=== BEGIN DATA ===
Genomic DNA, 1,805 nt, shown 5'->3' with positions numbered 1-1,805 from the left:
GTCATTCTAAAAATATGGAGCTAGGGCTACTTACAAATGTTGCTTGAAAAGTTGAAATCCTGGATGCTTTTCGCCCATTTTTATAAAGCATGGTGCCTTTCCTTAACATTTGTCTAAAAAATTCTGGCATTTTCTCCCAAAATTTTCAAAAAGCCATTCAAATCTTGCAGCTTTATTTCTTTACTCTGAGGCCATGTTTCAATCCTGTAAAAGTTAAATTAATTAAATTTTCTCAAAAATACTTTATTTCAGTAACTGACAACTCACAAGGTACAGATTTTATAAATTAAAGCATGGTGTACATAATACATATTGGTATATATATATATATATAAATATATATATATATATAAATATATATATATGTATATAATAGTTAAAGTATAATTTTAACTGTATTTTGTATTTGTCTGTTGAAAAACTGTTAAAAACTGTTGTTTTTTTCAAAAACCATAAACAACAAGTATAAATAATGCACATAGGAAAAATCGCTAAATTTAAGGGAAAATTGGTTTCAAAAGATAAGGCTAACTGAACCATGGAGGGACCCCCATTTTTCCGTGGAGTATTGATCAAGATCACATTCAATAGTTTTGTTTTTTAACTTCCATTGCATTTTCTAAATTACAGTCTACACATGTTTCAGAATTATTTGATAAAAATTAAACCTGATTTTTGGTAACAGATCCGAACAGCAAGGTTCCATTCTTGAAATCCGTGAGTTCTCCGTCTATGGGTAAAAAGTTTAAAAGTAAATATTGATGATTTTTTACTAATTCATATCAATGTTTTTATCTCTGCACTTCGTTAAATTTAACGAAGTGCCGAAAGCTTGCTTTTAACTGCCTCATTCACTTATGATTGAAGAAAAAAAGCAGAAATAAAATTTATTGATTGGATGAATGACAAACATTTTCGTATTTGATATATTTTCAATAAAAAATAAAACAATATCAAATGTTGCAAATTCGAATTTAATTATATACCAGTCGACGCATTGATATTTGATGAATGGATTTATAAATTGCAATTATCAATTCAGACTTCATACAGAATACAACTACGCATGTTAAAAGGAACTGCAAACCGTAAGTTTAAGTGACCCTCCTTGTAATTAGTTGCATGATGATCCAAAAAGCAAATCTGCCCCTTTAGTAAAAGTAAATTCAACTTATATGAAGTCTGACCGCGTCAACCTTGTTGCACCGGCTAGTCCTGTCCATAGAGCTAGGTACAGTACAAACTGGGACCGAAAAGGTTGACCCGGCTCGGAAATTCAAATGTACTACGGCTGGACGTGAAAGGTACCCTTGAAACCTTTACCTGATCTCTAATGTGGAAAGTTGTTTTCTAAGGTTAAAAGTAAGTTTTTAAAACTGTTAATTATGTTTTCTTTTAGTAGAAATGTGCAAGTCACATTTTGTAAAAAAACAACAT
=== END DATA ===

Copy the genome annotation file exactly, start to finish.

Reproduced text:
Genomic DNA, 1,805 nt, shown 5'->3' with positions numbered 1-1,805 from the left:
GTCATTCTAAAAATATGGAGCTAGGGCTACTTACAAATGTTGCTTGAAAAGTTGAAATCCTGGATGCTTTTCGCCCATTTTTATAAAGCATGGTGCCTTTCCTTAACATTTGTCTAAAAAATTCTGGCATTTTCTCCCAAAATTTTCAAAAAGCCATTCAAATCTTGCAGCTTTATTTCTTTACTCTGAGGCCATGTTTCAATCCTGTAAAAGTTAAATTAATTAAATTTTCTCAAAAATACTTTATTTCAGTAACTGACAACTCACAAGGTACAGATTTTATAAATTAAAGCATGGTGTACATAATACATATTGGTATATATATATATATATAAATATATATATATATATAAATATATATATATGTATATAATAGTTAAAGTATAATTTTAACTGTATTTTGTATTTGTCTGTTGAAAAACTGTTAAAAACTGTTGTTTTTTTCAAAAACCATAAACAACAAGTATAAATAATGCACATAGGAAAAATCGCTAAATTTAAGGGAAAATTGGTTTCAAAAGATAAGGCTAACTGAACCATGGAGGGACCCCCATTTTTCCGTGGAGTATTGATCAAGATCACATTCAATAGTTTTGTTTTTTAACTTCCATTGCATTTTCTAAATTACAGTCTACACATGTTTCAGAATTATTTGATAAAAATTAAACCTGATTTTTGGTAACAGATCCGAACAGCAAGGTTCCATTCTTGAAATCCGTGAGTTCTCCGTCTATGGGTAAAAAGTTTAAAAGTAAATATTGATGATTTTTTACTAATTCATATCAATGTTTTTATCTCTGCACTTCGTTAAATTTAACGAAGTGCCGAAAGCTTGCTTTTAACTGCCTCATTCACTTATGATTGAAGAAAAAAAGCAGAAATAAAATTTATTGATTGGATGAATGACAAACATTTTCGTATTTGATATATTTTCAATAAAAAATAAAACAATATCAAATGTTGCAAATTCGAATTTAATTATATACCAGTCGACGCATTGATATTTGATGAATGGATTTATAAATTGCAATTATCAATTCAGACTTCATACAGAATACAACTACGCATGTTAAAAGGAACTGCAAACCGTAAGTTTAAGTGACCCTCCTTGTAATTAGTTGCATGATGATCCAAAAAGCAAATCTGCCCCTTTAGTAAAAGTAAATTCAACTTATATGAAGTCTGACCGCGTCAACCTTGTTGCACCGGCTAGTCCTGTCCATAGAGCTAGGTACAGTACAAACTGGGACCGAAAAGGTTGACCCGGCTCGGAAATTCAAATGTACTACGGCTGGACGTGAAAGGTACCCTTGAAACCTTTACCTGATCTCTAATGTGGAAAGTTGTTTTCTAAGGTTAAAAGTAAGTTTTTAAAACTGTTAATTATGTTTTCTTTTAGTAGAAATGTGCAAGTCACATTTTGTAAAAAAACAACAT